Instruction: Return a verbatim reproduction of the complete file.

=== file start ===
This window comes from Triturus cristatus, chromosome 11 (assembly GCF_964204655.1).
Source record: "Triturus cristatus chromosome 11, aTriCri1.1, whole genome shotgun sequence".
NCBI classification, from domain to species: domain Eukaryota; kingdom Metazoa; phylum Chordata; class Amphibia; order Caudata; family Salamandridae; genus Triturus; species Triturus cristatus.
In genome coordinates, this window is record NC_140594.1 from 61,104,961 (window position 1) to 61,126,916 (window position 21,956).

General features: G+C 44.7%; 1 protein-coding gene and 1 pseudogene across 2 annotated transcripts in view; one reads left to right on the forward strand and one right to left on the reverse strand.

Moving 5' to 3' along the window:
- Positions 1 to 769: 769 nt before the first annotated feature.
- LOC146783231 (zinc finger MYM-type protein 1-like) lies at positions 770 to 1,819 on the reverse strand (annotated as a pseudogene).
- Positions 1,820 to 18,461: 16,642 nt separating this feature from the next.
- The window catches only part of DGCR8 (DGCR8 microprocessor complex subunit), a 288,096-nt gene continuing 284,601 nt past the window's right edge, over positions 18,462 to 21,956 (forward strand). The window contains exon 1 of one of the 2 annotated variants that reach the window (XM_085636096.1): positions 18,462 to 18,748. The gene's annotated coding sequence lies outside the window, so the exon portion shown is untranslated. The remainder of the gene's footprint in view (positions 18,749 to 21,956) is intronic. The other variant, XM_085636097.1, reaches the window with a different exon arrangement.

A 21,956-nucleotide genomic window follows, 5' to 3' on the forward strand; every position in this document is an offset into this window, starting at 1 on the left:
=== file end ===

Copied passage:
This window comes from Triturus cristatus, chromosome 11 (assembly GCF_964204655.1).
Source record: "Triturus cristatus chromosome 11, aTriCri1.1, whole genome shotgun sequence".
NCBI classification, from domain to species: domain Eukaryota; kingdom Metazoa; phylum Chordata; class Amphibia; order Caudata; family Salamandridae; genus Triturus; species Triturus cristatus.
In genome coordinates, this window is record NC_140594.1 from 61,104,961 (window position 1) to 61,126,916 (window position 21,956).

General features: G+C 44.7%; 1 protein-coding gene and 1 pseudogene across 2 annotated transcripts in view; one reads left to right on the forward strand and one right to left on the reverse strand.

Moving 5' to 3' along the window:
- Positions 1 to 769: 769 nt before the first annotated feature.
- LOC146783231 (zinc finger MYM-type protein 1-like) lies at positions 770 to 1,819 on the reverse strand (annotated as a pseudogene).
- Positions 1,820 to 18,461: 16,642 nt separating this feature from the next.
- The window catches only part of DGCR8 (DGCR8 microprocessor complex subunit), a 288,096-nt gene continuing 284,601 nt past the window's right edge, over positions 18,462 to 21,956 (forward strand). The window contains exon 1 of one of the 2 annotated variants that reach the window (XM_085636096.1): positions 18,462 to 18,748. The gene's annotated coding sequence lies outside the window, so the exon portion shown is untranslated. The remainder of the gene's footprint in view (positions 18,749 to 21,956) is intronic. The other variant, XM_085636097.1, reaches the window with a different exon arrangement.

A 21,956-nucleotide genomic window follows, 5' to 3' on the forward strand; every position in this document is an offset into this window, starting at 1 on the left: